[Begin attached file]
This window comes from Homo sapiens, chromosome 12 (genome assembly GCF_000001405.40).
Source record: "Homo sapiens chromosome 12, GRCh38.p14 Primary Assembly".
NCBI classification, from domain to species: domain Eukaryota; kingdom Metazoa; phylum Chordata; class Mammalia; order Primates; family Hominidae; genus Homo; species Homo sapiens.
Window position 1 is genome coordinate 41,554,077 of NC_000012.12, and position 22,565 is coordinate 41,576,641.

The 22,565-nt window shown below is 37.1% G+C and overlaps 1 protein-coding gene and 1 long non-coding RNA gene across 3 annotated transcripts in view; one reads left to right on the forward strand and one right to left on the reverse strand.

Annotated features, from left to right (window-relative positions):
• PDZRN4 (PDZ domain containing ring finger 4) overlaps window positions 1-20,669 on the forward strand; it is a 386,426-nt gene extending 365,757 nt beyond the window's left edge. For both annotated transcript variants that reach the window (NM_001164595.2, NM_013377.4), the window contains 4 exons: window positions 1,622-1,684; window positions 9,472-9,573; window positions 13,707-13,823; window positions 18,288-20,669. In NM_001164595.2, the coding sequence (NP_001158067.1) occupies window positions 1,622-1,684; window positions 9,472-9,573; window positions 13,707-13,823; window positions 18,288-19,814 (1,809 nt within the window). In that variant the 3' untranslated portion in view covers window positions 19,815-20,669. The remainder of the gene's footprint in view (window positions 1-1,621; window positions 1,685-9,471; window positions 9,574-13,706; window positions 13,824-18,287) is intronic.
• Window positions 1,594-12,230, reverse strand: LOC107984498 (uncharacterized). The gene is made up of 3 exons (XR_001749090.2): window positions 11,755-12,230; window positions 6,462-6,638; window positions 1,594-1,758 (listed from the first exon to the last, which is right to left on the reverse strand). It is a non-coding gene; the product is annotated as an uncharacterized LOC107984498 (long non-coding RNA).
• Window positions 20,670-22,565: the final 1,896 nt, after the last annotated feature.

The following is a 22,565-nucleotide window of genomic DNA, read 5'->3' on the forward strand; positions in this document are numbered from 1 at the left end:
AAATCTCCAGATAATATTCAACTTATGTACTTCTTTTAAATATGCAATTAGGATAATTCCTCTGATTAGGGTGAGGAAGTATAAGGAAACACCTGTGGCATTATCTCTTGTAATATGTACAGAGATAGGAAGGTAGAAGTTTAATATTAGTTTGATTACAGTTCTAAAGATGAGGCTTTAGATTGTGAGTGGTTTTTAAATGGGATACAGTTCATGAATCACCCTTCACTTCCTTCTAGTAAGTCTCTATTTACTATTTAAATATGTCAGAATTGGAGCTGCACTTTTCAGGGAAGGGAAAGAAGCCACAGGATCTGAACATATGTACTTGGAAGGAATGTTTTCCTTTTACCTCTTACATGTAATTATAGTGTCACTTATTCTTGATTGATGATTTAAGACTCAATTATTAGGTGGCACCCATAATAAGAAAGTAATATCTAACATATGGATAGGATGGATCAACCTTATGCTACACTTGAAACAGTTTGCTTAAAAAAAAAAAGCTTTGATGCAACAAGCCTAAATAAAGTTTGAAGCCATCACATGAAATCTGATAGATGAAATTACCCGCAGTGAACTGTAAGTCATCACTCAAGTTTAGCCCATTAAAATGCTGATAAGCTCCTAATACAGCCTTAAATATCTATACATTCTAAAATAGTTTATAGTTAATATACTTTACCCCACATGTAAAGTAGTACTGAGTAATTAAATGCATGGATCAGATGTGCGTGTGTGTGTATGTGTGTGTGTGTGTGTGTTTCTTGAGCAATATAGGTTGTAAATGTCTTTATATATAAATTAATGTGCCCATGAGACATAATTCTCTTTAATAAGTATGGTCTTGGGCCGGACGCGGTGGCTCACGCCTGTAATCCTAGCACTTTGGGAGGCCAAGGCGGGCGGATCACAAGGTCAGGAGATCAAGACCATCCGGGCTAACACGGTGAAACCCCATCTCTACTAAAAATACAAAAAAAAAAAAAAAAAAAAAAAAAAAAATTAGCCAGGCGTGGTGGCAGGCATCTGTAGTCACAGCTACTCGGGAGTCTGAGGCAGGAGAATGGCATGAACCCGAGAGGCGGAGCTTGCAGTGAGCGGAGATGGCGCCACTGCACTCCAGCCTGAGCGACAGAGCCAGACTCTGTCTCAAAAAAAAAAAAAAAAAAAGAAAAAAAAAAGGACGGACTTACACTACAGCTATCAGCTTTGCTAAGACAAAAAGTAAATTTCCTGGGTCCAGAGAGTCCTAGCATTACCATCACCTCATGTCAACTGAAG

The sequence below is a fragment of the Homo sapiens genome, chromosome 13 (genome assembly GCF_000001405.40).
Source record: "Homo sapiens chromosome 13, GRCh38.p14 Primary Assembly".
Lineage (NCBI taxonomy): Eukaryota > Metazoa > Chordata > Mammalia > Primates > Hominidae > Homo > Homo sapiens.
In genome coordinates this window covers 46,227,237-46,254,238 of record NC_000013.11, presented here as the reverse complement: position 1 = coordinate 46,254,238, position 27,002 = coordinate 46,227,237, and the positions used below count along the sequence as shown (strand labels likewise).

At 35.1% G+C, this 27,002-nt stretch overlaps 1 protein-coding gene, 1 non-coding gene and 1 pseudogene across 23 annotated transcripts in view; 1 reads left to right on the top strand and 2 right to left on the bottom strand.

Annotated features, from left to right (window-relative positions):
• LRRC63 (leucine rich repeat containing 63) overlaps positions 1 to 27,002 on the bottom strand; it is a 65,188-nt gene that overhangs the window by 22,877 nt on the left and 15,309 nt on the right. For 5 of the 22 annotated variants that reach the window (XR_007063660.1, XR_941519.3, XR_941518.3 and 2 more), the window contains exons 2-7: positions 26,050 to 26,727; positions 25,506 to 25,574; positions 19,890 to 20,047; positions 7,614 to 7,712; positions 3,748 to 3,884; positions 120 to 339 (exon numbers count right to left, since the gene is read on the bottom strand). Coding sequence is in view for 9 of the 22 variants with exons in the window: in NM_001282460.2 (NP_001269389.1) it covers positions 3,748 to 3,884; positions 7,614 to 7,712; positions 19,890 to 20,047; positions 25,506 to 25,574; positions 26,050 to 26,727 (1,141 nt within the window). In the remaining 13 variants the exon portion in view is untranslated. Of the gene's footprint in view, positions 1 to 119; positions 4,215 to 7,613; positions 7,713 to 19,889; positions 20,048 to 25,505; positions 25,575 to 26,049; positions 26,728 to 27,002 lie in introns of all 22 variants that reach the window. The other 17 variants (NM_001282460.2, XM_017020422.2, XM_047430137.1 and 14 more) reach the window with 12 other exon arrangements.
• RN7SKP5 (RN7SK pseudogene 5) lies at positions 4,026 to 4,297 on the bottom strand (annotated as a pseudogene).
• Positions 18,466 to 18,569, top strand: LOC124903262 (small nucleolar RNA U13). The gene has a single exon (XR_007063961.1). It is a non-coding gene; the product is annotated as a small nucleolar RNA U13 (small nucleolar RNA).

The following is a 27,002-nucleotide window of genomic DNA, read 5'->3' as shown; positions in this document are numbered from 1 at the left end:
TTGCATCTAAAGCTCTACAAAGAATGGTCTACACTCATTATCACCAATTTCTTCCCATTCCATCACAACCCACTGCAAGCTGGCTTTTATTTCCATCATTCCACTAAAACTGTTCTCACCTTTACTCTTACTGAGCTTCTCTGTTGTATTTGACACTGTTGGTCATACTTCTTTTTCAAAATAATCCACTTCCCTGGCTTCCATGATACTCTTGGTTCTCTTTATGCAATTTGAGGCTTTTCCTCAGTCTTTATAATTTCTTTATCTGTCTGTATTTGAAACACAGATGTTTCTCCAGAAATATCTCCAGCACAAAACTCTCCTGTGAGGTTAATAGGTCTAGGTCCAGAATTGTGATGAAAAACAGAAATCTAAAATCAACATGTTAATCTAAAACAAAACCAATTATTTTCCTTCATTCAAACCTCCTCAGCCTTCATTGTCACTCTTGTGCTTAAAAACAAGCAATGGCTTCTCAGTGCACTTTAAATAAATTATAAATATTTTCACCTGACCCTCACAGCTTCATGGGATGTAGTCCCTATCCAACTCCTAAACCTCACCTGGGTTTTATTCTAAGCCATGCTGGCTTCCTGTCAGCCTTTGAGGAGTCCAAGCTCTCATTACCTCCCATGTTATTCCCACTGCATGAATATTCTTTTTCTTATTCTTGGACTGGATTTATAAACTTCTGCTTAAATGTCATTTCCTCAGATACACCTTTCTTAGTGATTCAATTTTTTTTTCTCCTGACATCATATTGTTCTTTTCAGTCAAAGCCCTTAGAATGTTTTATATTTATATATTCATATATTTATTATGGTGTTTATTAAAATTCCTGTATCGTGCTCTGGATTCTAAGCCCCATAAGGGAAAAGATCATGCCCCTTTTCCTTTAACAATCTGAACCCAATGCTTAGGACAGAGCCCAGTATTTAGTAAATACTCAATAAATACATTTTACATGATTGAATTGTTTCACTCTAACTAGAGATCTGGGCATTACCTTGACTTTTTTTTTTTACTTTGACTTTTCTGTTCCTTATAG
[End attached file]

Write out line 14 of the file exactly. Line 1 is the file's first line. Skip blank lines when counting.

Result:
Lineage (NCBI taxonomy): Eukaryota > Metazoa > Chordata > Mammalia > Primates > Hominidae > Homo > Homo sapiens.